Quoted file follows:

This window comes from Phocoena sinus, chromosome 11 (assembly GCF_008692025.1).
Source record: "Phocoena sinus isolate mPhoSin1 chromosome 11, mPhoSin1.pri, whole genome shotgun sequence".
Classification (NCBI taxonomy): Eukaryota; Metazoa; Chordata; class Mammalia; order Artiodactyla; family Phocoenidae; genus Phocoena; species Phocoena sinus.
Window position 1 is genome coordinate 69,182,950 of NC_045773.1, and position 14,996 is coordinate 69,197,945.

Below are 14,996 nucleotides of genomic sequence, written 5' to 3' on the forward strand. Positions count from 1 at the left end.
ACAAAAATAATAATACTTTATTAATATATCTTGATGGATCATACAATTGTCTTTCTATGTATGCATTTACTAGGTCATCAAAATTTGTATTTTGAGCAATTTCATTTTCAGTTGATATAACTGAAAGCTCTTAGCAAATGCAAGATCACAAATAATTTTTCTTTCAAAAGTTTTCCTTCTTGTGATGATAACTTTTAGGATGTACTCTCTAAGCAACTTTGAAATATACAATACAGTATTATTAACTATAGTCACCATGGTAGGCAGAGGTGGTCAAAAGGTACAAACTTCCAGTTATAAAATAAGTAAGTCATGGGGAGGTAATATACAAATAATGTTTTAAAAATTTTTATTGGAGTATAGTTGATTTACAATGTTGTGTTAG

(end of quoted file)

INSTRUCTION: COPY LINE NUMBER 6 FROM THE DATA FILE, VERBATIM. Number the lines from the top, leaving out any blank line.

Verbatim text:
ACAAAAATAATAATACTTTATTAATATATCTTGATGGATCATACAATTGTCTTTCTATGTATGCATTTACTAGGTCATCAAAATTTGTATTTTGAGCAATTTCATTTTCAGTTGATATAACTGAAAGCTCTTAGCAAATGCAAGATCACAAATAATTTTTCTTTCAAAAGTTTTCCTTCTTGTGATGATAACTTTTAGGATGTACTCTCTAAGCAACTTTGAAATATACAATACAGTATTATTAACTATAGTCACCATGGTAGGCAGAGGTGGTCAAAAGGTACAAACTTCCAGTTATAAAATAAGTAAGTCATGGGGAGGTAATATACAAATAATGTTTTAAAAATTTTTATTGGAGTATAGTTGATTTACAATGTTGTGTTAG